Just as the mind of Newton was instantly discernible by contemporaries from his anonymous solution to the brachistochrone problem, so the corresponding organ inside Heather Forsyth is recognizable from the language of the press release. Forsyth never heard an idea for “protecting children” she didn’t like, and certainly never, as an Alberta cabinet minister, implemented one she would recognize as a failure.
“No little girl,” reads the statement, “ever dreams of growing up and becoming a prostitute, and no parent wants to see their child become a sex worker.” As an argument in favour of the existing prostitution laws, this immediately raises the question whether the parents of Robert Pickton’s victims dreamed fondly of their fate, complete with a soundtrack of swine gnawing bone. No little girl does foresee becoming a sex worker, any more than little boys imagine becoming garbagemen or sheet-metal cutters. (Hands up, all those of you who do have the job of their dreams! I’ll admit I’m relatively blessed in that regard, but then again I am not writing this note from the deck of the space shuttle.)
It is precisely the unpleasantness of such professions that demands we attend carefully to their occupational safety. That is the ground, for better or worse, on which Justice Susan Himel acted. The Wildrose statement does not object that Himel’s decision will fail to make prostitution safer; it concedes the point, and specifically rejects the idea that prostitution should be made safer for women. Why, one wonders, is Robert Pickton in prison at all? By the Forsyth standard, surely he should be freed, perhaps even subsidized as a public benefactor.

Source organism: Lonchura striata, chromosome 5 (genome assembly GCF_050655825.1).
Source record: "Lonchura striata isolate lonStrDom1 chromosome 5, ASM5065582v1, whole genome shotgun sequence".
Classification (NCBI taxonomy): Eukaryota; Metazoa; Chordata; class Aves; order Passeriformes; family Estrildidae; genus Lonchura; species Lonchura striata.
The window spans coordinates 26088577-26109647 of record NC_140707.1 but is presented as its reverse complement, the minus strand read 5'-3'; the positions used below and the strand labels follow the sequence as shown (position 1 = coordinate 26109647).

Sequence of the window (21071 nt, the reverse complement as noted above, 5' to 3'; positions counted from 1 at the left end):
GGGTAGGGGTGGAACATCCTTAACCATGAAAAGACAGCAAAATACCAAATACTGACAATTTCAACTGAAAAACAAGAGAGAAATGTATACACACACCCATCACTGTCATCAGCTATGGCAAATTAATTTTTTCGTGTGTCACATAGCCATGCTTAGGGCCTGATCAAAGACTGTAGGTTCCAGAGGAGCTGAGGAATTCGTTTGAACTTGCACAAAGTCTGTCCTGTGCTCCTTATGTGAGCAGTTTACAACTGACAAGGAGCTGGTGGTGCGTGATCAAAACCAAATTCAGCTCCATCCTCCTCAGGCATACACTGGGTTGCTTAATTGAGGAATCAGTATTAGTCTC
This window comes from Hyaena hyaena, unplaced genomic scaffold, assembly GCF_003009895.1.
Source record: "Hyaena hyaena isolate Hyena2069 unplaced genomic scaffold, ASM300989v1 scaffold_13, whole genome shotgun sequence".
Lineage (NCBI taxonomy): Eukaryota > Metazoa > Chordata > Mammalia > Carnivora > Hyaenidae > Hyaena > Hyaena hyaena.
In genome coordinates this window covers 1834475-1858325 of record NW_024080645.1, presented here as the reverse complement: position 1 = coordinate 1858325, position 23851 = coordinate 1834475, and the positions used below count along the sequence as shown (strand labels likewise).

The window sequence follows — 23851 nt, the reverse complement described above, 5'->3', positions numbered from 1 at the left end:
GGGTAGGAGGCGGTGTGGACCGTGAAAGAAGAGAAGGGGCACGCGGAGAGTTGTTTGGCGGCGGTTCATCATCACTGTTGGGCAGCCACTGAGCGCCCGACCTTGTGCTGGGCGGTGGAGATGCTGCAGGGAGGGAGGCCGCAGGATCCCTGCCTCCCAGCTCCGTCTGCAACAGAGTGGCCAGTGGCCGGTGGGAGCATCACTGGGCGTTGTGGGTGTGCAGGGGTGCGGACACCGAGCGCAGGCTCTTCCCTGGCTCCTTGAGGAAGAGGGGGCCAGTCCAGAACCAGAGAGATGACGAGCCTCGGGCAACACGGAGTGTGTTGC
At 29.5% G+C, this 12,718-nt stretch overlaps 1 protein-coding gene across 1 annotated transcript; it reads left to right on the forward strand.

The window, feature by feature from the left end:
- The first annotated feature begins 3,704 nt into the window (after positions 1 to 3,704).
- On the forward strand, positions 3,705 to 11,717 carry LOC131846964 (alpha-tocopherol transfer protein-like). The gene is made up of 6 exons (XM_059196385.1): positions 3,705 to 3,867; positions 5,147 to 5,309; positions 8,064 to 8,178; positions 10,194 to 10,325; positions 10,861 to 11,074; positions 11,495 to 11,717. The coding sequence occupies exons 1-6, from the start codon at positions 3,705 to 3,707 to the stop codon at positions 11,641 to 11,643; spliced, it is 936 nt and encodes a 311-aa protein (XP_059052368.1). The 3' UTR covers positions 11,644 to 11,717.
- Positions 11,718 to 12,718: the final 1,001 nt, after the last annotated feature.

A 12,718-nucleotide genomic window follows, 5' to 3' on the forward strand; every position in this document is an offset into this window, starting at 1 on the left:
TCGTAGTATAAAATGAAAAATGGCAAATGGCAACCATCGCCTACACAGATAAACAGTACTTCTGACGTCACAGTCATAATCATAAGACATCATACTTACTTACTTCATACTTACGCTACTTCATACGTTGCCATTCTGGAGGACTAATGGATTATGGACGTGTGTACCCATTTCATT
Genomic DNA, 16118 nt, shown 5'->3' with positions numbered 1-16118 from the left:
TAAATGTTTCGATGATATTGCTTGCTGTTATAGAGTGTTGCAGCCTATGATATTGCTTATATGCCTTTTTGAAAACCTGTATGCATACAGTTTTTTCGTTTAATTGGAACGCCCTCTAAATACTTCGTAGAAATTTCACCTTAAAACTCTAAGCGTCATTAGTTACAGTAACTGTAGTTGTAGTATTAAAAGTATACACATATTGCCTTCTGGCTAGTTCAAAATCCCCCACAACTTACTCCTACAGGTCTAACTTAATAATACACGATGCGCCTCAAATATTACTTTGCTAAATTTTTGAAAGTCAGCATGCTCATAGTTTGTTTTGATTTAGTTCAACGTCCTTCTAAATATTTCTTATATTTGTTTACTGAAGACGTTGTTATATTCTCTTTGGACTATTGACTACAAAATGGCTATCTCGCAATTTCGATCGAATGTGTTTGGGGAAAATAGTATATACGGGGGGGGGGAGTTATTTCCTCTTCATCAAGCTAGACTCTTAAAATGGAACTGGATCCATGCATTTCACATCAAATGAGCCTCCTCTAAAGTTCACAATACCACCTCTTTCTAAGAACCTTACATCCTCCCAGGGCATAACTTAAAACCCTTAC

The fact is, Alberta already has a governing party that was happy to implement Forsythian ideas of justice and child welfare, dozens of them, before Forsyth became the victim of a geographic squeeze and left the PCs in a snit. The party’s statement thus leaves one wondering whether a vote for the Wildrose is a vote for ideological change, or just the same old formula with a different gang of ministers. It suggests tentatively that Danielle Smith’s “big tent” is going to fly the Oriflamme of social conservatism rather than the Gadsden flag of libertarianism.
By Ken MacQueen - Friday, August 13, 2010 at 8:45 AM - 23 Comments
New revelations show why he was able to prey with such impunity
Long before Robert Pickton became an infamous household name, but years after he began prowling Vancouver’s Downtown Eastside, a local advocacy group conducted a survey of the city’s prostitutes. It helps explain how a simple-minded pig farmer—the very definition of the banality of evil—got away with what police now believe is the largest serial killing spree in Canadian history.
The organization, the Prostitution Alternatives Counselling and Education (PACE) Society, interviewed 183 sex trade workers between 1999 and 2001. It found, not surprisingly, that 58 per cent worked to support a drug habit, and that violent “bad dates” were a frequent occurrence. More than half said they had been robbed while working the streets; 39 per cent said they had been kidnapped or confined; one-third said they had survived attempts to murder them. Remarkably, 40 per cent of those who claimed to have been targets for murder said they didn’t report the incident to police. The survey found a “gulf between acts of violence suffered and acts of violence reported”—indicative of a profound distrust of authorities.